Britain’s rural bus network is sliding into crisis. With the squeeze on government spending showing no sign of easing and passenger numbers down, a slow death of a thousand cuts seems almost inevitable. Already, in many parts of the country, services to isolated communities have been cut to the bone, even to extinction, and the social cost is potentially beyond measure.

But it doesn’t have to be this way.  It is worth remembering that in the not-too-distant past the nation’s trains were where the bus network is now: under planned; overstretched and underused. It was Dr Beeching who turned things around with a strategic review of rail provision that was tough minded and clear eyed, if not always popular. Beeching was prepared to ask fundamental questions: what was rail really good for? Where could it be replaced with a more efficient alternative? And the result – although it is not always safe to say so in the company of rail enthusiasts – was a boom in the use of rail. Passenger numbers have almost doubled since 1970, compared to a decline in bus use of almost two thirds. 

A strategic review of the bus network could do for the buses what the Beeching report did for the trains, although not, of course, in quite the same way. Inefficient train routes in the ‘60s could be replaced with buses as part of a rationalisation plan, but bus planners don’t have a similar option. What they do have, though, is a plethora of local bus transport services that are invisible to the average traveller because they are excluded from using them. Education authorities, social services and, increasingly, public health services all manage their own transport provision, each separate from the other, running alongside but rarely in coordination. What if these services could be fully co-ordinated into the service of every bus user in a local area? What if, as pilot projects by SYSTRA in Northern Ireland and elsewhere seem to show, a huge increase in bus provision could be found with no increase in cost, simply by getting more clever at using what we already have (without always knowing it)?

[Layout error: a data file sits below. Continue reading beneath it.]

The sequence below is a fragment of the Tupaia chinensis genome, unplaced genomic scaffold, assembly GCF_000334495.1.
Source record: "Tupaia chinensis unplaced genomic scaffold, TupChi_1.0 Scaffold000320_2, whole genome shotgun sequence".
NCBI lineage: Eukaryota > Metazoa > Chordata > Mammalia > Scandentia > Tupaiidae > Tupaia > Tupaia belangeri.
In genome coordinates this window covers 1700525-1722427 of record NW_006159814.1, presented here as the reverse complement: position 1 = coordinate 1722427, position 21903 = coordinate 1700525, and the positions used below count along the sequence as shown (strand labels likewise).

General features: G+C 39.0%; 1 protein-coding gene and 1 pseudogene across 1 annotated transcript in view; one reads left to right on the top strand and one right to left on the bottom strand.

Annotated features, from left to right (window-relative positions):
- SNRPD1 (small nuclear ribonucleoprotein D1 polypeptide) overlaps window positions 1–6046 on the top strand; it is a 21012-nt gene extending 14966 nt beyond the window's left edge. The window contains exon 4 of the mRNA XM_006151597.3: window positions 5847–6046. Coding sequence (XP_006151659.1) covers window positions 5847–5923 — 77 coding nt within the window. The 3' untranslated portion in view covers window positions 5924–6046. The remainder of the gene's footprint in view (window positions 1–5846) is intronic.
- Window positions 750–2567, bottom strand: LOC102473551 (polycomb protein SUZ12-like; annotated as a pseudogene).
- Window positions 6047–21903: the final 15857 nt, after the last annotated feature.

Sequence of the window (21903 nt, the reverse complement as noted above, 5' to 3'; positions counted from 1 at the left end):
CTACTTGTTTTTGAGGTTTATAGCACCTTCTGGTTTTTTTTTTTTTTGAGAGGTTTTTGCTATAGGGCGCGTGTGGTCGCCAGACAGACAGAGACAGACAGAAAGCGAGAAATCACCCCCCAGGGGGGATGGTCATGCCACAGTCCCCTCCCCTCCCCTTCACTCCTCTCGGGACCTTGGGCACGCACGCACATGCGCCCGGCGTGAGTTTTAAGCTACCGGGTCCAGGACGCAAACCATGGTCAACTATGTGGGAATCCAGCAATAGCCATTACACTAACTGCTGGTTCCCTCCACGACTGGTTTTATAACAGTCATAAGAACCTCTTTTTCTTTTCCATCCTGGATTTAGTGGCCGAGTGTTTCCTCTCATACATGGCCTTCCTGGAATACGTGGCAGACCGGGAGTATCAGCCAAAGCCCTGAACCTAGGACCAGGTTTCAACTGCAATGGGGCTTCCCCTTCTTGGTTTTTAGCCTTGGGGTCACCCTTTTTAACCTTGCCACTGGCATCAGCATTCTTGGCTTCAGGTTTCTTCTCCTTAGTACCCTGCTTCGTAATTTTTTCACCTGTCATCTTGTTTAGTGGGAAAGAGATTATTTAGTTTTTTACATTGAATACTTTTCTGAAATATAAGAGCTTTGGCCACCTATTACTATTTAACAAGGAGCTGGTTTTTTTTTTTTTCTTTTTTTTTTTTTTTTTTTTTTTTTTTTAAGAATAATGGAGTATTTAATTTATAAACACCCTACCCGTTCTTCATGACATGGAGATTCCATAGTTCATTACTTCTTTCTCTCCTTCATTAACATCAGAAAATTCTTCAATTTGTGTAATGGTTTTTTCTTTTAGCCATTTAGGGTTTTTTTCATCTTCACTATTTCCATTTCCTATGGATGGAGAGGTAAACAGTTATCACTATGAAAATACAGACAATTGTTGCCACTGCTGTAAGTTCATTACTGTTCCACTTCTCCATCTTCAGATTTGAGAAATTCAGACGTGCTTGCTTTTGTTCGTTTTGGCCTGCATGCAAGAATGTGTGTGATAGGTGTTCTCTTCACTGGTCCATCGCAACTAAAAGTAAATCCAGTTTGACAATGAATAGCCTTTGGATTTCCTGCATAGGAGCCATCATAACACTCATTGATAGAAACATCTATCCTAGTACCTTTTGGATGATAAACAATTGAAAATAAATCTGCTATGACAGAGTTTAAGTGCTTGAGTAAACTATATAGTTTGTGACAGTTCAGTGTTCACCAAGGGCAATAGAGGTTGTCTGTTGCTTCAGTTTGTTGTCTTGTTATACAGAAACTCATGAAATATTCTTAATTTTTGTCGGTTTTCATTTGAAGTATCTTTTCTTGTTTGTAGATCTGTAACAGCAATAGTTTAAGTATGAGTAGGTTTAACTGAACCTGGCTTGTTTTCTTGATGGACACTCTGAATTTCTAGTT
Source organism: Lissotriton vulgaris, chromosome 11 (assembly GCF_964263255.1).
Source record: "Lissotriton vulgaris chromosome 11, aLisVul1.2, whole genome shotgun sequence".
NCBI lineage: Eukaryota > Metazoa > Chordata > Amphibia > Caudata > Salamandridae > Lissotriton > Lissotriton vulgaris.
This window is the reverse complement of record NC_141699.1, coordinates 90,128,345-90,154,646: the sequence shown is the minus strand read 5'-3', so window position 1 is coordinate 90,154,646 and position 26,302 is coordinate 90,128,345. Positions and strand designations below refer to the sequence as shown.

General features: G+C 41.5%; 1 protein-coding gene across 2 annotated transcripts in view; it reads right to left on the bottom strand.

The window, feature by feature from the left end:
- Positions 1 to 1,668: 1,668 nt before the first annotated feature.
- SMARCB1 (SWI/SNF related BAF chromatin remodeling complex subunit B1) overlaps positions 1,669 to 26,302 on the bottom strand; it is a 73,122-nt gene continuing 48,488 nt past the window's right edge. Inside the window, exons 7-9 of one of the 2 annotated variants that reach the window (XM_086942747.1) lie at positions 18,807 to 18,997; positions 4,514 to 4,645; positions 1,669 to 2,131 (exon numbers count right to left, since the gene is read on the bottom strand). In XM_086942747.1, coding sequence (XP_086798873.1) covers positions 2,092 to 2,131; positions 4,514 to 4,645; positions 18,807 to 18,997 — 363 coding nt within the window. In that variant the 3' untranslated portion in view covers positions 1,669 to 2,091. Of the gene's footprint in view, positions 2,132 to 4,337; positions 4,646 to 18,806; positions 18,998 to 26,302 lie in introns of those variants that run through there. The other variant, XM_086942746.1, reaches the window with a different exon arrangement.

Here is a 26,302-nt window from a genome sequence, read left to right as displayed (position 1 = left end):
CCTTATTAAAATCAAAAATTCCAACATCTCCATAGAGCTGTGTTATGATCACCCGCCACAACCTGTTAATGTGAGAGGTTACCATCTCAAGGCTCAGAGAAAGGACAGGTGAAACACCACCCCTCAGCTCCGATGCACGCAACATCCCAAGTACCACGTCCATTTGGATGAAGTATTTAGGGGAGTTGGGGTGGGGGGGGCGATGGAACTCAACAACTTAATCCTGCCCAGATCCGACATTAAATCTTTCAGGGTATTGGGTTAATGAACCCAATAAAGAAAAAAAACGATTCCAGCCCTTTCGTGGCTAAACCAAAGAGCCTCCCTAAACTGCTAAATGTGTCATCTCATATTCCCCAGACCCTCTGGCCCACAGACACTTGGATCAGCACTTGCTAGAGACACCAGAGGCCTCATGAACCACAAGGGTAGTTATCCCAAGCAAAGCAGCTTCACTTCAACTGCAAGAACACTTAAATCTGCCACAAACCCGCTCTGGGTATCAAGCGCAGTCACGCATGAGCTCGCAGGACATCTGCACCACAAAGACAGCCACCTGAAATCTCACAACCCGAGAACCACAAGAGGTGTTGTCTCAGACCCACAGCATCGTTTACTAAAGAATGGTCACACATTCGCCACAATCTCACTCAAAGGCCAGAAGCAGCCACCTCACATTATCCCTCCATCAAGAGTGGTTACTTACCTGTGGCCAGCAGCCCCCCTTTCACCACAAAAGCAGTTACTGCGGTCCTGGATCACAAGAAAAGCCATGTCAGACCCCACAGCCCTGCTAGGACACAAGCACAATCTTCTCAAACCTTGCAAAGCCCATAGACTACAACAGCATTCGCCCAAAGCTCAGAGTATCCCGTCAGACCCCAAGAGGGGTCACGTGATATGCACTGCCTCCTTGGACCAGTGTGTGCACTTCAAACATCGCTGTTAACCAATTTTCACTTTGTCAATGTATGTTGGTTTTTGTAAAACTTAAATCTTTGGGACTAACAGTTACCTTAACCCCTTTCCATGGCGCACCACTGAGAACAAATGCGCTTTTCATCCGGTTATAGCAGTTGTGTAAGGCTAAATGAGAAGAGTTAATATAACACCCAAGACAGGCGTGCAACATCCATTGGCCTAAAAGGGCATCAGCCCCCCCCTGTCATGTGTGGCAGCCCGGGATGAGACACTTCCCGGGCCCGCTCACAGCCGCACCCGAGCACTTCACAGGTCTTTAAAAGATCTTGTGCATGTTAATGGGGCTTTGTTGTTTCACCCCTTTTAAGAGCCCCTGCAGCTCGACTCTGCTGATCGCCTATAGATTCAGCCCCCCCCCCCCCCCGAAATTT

If that sounds like a free meal - the kind the economists are always warning us about - it is because we are locked into an old-fashioned way of thinking where traditional buses run to timetable along a series of pre-designated stops, collecting and dropping off, not always reliable, but more or less predictable. But the technological revolution of the 21st century will not let us continue unchallenged down that road. Consumer expectations have changed, adapted to disruptive innovations such as the Uber taxi hailing app that brings the cab to you. To survive in the 21st century, the bus service is going to need to become similarly user responsive. Instead of standing at a stop with their arm out, future travellers may be pre-booking for a bus to add them to its route, arriving at a specific location to pick them up in a smaller sized vehicle than they are used to, one that doubles at other times in the day as a social service transport or school bus.

A rural bus network that operated on such principles would have the ability to respond to specific local circumstances and needs and have the potential to attract back passengers driven away by the thinness and inflexibility of current provision. It could reach isolated communities because it would be highly efficient, responding only when there was demand, and it would, crucially require little or no extra revenue. It may even deliver a saving.

Unless such radical steps are taken it is hard to feel optimistic about the prospects for buses - and let’s not forget that with all the talk about falling demand, bus travel still accounts for 5.6 billion passenger journeys, more than three times the number made by rail, a lifeline for tens of thousands of people and an essential economic support for the country. But although the network is in trouble, it may well be more resilient than we think if we can look at it clearly as a whole, ask the right questions and make some tough decisions, if we can find the imagination - and determination - to become modern-day Beechings.